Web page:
Prom Boutique helps students dance into Spring
Students whose families are light on spending money will be able to afford their dream prom dress this year, because the Prom Boutique, an outreach of the Bright Futures Beaufort County, will be open next week. “We would love for anyone to come out and find their perfect dress. This is open to all girls in Beaufort County,” said Robin McKeithan, assistant director of the Washington Beaufort County Chamber of Commerce, which created the Bright Futures program in 2014 and added the Prom Boutique to its outreach efforts in 2018.
“We didn’t even know if we could do a prom this year. Then the governor’s loosening of pandemic restrictions made this possible,” McKiethan said.
The cafeteria at the old Ed Tech School, behind King Chicken at 845 North Pierce Street, will be transformed and Covid compliant next week, according to Ashley Padgett, who is Director of Student Activities for Ed Tech School and supervises the event. Prom dresses in all sizes, as well as shoes, purses, and jewelry will be available. Masks are required for participants, who can shop there on Tuesday, April 6 from 1pm to 6pm, or Wednesday, April 7 from 10am to 1pm.
Every gown has been donated, either by area residents or Beaufort County business owners who have participated since the idea took form in 2014. That’s when Eliza Bowen, then a junior at Northside High School in Pinetown, started talking about “people who buy these beautiful dresses and only ever wear them once or twice. She is always thinking outside the box about how to help others, and decided she wanted to see young women, her high school peers, feel beautiful,” according to Eliza’s mother Chris Bowen. With help from church leaders, local educators, friends who took it over after Eliza graduated — and now Bright Futures — Eliza’s heart and all those helping hands have outfitted hundreds of students who couldn’t otherwise afford a prom.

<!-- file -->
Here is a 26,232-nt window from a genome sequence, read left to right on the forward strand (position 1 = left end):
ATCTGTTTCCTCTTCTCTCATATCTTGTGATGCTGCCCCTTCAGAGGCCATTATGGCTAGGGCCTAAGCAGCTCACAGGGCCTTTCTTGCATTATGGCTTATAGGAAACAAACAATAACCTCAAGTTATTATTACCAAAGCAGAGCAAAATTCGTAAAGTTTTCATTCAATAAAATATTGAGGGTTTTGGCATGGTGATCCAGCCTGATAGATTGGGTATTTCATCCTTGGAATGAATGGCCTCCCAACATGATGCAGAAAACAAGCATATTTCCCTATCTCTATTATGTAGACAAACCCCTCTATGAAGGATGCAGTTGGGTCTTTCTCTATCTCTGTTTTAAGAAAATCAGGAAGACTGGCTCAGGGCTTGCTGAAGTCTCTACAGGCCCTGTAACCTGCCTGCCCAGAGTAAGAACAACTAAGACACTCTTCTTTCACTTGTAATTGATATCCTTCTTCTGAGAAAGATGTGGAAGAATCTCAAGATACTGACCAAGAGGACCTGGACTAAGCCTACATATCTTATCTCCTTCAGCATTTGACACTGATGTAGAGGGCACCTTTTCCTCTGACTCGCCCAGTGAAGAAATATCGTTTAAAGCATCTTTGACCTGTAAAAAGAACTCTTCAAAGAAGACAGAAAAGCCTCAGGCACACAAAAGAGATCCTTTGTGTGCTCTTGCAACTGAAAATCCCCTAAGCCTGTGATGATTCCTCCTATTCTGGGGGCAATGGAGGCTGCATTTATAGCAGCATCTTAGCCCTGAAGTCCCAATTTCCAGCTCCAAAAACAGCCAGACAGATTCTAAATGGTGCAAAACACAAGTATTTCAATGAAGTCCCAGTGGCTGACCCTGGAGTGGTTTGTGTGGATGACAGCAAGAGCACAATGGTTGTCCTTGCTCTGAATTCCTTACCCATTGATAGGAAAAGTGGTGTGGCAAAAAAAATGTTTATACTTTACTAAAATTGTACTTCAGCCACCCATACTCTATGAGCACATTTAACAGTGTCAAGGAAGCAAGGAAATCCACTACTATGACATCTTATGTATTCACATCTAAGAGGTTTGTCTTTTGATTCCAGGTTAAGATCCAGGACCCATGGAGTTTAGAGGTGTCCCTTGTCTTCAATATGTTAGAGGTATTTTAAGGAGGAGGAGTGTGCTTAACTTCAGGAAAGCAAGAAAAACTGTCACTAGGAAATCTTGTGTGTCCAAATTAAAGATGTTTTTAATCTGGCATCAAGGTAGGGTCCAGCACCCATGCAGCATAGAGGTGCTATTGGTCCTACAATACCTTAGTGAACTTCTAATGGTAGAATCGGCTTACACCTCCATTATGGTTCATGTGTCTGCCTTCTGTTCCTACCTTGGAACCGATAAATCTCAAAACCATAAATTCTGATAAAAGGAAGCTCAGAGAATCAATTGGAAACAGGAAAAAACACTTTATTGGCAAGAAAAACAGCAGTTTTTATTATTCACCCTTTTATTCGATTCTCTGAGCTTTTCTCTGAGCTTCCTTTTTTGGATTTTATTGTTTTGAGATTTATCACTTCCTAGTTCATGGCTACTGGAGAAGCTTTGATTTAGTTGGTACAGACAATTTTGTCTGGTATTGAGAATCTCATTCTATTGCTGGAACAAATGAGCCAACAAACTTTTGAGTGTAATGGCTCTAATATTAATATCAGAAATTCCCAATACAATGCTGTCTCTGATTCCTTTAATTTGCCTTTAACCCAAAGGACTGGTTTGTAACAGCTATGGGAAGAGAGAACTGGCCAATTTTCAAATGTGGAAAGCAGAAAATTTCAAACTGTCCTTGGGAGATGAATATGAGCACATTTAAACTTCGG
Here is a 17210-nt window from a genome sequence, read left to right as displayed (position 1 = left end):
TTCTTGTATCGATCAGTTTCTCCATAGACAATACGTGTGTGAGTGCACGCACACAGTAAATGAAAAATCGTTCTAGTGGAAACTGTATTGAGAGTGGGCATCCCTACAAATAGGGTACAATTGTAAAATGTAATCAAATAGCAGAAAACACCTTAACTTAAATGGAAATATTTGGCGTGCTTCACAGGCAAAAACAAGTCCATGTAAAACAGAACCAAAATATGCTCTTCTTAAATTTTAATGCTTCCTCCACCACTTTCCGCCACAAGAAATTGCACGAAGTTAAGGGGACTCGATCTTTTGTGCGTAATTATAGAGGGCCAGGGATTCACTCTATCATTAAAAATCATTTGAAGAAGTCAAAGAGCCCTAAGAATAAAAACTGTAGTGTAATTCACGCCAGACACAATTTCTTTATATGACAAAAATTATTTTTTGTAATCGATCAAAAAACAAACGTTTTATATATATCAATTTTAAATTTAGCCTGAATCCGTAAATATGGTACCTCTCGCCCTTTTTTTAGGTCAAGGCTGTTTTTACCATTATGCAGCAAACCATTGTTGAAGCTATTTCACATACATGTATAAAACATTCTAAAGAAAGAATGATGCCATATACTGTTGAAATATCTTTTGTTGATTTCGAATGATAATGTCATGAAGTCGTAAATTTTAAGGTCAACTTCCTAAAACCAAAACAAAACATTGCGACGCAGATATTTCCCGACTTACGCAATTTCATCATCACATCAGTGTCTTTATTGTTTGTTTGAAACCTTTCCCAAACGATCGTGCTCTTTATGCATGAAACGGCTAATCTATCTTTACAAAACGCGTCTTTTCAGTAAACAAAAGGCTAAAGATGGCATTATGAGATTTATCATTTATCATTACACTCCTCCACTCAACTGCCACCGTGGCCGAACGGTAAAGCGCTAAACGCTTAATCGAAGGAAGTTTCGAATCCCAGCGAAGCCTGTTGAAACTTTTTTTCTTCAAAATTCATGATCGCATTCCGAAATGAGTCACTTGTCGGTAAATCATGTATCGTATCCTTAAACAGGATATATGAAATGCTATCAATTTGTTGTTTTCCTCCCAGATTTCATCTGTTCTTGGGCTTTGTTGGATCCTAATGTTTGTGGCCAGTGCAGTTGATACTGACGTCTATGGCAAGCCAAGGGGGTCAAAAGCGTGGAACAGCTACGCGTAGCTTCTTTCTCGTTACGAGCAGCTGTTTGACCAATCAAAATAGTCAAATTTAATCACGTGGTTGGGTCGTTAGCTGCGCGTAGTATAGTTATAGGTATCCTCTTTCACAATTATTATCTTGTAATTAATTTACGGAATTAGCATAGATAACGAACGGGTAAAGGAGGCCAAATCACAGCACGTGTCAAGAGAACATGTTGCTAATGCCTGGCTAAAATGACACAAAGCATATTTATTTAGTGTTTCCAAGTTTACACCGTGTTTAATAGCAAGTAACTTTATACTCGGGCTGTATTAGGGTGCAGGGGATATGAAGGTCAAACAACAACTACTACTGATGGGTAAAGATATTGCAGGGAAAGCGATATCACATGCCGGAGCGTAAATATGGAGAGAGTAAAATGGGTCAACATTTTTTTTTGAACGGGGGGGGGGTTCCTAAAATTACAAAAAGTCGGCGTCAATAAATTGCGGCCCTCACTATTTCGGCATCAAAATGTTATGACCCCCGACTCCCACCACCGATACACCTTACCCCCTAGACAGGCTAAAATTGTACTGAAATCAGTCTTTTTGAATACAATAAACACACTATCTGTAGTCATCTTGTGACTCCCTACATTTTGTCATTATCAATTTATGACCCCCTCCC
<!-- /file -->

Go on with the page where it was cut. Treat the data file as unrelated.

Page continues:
The gowns cost $5 each. “Proms are expensive and we didn’t want money to be a factor for some of our families. And making that payment adds an element of independence and self worth for the students. Every penny goes right back into the Prom Boutique,” McKiethan said, adding that Prom Boutique finances are managed through a separate line item in the Chamber’s budget, and used for costs such as freshening up donated prom gowns that might need cleaning or mending.
Donations of gowns — especially larger sizes from 14 through the multiple-X categories — are still being accepted, as well as shoes and accessories. “We have lots of dresses, but we love giving more options for our shoppers,” Padgett said. Interested donors should contact Padgett by noon on Monday, April 5th, to arrange for the transfer. She can be reached via email at email@example.com or by phone at 252-946-9168.
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